One, more competition among pharma companies in Thailand than in the Philippines. In Thailand, there are 167 local pharmas and about 500 multinational pharmas operating. In the Philippines, I could count only about 50+ local pharma and about 40+ multinational pharmas. That’s from the members of local pharma association PCPI, and mostly multinationals pharma association PHAP. This partly explains why medicine prices in Thailand are generally cheaper than in the Philippines.

Two, there is no drug price control law being implemented in Thailand, but they have issued compulsory licensing (CL) on 7 drugs against hypertension and cancer. The Philippines has current drug price control program but has not issued CL on any essential drugs yet.

Three, there is no single dominant drugstore in Thailand, unlike in the Philippines where Mercury Drugstore corners a big portion of the drug retailing market. The most dominant player usually could set its own price or profit rate much higher than competing drugstores’. Former Sec. Obet’s figure is 60 percent share by Mercury, but I think the steady influx of many new drugstore chains like Watsons and The Generics Pharmacy, plus the in-house pharmacies of private hospitals and clinics, should be eating away the market share of Mercury to only 50 percent or less.

Four, both the Thai and the Philippine governments impose taxes on medicines, despite their high profile pronouncements that they want “cheaper medicines”. Thailand has up to 7 percent import tax and 15 percent value added tax (VAT) on medicines. In the Philippines, up to 5 percent import tax on finished products, 3 percent on raw materials, and 12 percent VAT. The latter also imposes VAT on tolling fee which can be claimed as input tax credit against imported drugs’ sale of the tolled product, and VAT on the sale of the tolled product to distributors. Then there are import processing fee, import documentary stamp tax, and local government tax. The government charges the 12 percent VAT on the landed price of imported drugs plus the other taxes and fees. The VAT in effect, is a tax on a tax.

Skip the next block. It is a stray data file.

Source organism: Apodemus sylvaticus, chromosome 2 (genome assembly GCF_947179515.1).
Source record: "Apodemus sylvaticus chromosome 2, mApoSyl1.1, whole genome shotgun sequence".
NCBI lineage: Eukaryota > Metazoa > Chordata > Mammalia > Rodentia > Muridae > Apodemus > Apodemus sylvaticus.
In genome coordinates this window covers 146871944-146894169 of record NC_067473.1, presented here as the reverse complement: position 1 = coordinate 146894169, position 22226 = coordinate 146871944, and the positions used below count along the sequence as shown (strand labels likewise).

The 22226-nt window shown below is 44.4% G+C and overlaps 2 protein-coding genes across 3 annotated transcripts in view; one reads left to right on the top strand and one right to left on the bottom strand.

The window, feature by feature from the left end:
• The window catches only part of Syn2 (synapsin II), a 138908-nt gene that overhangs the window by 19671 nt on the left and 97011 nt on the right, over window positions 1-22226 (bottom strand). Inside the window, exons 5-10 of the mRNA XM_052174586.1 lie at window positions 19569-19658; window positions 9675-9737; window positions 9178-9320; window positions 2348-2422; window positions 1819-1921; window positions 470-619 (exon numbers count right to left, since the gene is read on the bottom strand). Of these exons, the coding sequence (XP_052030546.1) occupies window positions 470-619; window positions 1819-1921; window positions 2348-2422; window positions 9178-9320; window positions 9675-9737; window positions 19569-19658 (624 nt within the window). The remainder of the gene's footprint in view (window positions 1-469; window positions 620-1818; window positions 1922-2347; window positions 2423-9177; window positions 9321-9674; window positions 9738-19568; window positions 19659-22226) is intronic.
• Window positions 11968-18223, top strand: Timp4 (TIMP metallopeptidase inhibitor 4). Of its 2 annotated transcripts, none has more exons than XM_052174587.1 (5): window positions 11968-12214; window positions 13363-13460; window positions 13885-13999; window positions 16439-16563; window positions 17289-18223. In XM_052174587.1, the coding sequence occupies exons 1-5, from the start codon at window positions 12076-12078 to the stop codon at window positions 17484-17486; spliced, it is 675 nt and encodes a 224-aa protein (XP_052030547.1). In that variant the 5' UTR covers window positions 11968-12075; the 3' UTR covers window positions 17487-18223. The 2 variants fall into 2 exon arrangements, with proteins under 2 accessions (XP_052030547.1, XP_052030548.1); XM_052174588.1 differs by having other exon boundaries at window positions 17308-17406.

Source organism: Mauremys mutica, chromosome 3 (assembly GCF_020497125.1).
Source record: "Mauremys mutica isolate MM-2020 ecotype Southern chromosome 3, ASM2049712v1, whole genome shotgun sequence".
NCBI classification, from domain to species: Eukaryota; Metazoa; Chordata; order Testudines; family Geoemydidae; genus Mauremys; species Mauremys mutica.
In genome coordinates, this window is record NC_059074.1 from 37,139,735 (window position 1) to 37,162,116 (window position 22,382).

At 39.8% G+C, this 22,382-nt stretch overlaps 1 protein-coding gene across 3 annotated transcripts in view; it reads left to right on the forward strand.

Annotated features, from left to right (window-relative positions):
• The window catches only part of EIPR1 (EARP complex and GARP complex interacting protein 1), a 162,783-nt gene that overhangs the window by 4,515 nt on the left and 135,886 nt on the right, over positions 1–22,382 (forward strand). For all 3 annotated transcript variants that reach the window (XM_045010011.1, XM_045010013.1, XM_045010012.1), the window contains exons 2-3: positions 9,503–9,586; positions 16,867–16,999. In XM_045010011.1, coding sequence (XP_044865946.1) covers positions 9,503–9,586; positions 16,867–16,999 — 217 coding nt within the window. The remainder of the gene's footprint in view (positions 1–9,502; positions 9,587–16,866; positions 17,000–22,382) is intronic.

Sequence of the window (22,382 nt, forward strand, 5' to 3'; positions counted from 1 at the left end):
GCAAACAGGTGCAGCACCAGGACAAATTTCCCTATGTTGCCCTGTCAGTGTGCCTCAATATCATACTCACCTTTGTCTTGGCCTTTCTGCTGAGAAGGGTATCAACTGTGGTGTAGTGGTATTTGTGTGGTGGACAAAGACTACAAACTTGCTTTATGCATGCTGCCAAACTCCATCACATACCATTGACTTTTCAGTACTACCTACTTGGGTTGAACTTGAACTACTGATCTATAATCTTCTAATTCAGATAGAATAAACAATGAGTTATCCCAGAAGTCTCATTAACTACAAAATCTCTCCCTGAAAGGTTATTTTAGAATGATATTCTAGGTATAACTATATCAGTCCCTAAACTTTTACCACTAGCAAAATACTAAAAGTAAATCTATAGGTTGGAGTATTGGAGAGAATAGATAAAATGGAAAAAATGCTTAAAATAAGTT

To my mind, both governments – and many other governments – are hypocrites for calling for cheaper medicines but contributing to expensive medicines because of the various taxes and fees they impose on medicines. They treat drugs as no different from alcohol, beer and hamburger that must be slapped with as many taxes as possible.

Five, Krisana says the role of NGOs is very important in their work in Thailand in producing alternative cheaper essential drugs, and she believes the NGOs in the Philippines are also playing a crucial role in health policy debates. She calls the Philippines’ Cheaper medicines law (RA 9502) “the best” law that she has recently encountered.

I fully agree that NGOs and civil society groups have an important role in various public policy debates, especially in health issues. But said NGOs should not behave or expect like they are adjunct or an “annex” of the government, by easily running to the government to seek for more regulations and interventions.

Here in the country, the President who signed the Executive Order (EO) on drug price control as pressured by some NGOs and media people, is the same witch that created endless political and business scandals that include large-scale corruption charges, the same witch that wants to be the Prime Minister of the country by attempting to bastardize the Constitution so she will be in power as long as she wants.

NGOs and civil society groups should fiscalize the government in power because even the opposition political parties are not really intent on changing certain policies like medicine taxation because they also want to implement the same regulations and taxation once they are in power. Not a single big politician or political party in this country for instance, has proposed to abolish certain taxes on medicines to contribute to cheaper medicines. Civil society groups should take up that role as voluntary representatives of consumers and ordinary taxpayers.